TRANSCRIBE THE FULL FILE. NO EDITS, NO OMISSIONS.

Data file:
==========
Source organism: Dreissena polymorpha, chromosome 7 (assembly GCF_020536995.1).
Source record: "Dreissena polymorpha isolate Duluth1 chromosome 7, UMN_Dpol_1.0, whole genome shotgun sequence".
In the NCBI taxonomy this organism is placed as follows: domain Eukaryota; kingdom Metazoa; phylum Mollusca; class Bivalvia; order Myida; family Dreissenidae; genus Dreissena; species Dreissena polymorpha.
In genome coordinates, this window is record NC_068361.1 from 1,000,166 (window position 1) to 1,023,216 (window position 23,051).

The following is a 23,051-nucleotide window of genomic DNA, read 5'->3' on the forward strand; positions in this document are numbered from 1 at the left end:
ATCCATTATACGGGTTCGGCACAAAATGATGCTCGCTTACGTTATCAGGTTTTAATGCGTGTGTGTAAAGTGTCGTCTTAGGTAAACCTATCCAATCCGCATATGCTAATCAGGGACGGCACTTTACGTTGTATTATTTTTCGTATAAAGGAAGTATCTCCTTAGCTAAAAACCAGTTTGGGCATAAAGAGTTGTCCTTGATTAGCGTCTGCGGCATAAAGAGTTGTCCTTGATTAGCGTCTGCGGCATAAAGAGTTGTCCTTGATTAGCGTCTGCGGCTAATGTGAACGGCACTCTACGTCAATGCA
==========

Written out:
Source organism: Dreissena polymorpha, chromosome 7 (assembly GCF_020536995.1).
Source record: "Dreissena polymorpha isolate Duluth1 chromosome 7, UMN_Dpol_1.0, whole genome shotgun sequence".
In the NCBI taxonomy this organism is placed as follows: domain Eukaryota; kingdom Metazoa; phylum Mollusca; class Bivalvia; order Myida; family Dreissenidae; genus Dreissena; species Dreissena polymorpha.
In genome coordinates, this window is record NC_068361.1 from 1,000,166 (window position 1) to 1,023,216 (window position 23,051).

The following is a 23,051-nucleotide window of genomic DNA, read 5'->3' on the forward strand; positions in this document are numbered from 1 at the left end:
ATCCATTATACGGGTTCGGCACAAAATGATGCTCGCTTACGTTATCAGGTTTTAATGCGTGTGTGTAAAGTGTCGTCTTAGGTAAACCTATCCAATCCGCATATGCTAATCAGGGACGGCACTTTACGTTGTATTATTTTTCGTATAAAGGAAGTATCTCCTTAGCTAAAAACCAGTTTGGGCATAAAGAGTTGTCCTTGATTAGCGTCTGCGGCATAAAGAGTTGTCCTTGATTAGCGTCTGCGGCATAAAGAGTTGTCCTTGATTAGCGTCTGCGGCTAATGTGAACGGCACTCTACGTCAATGCA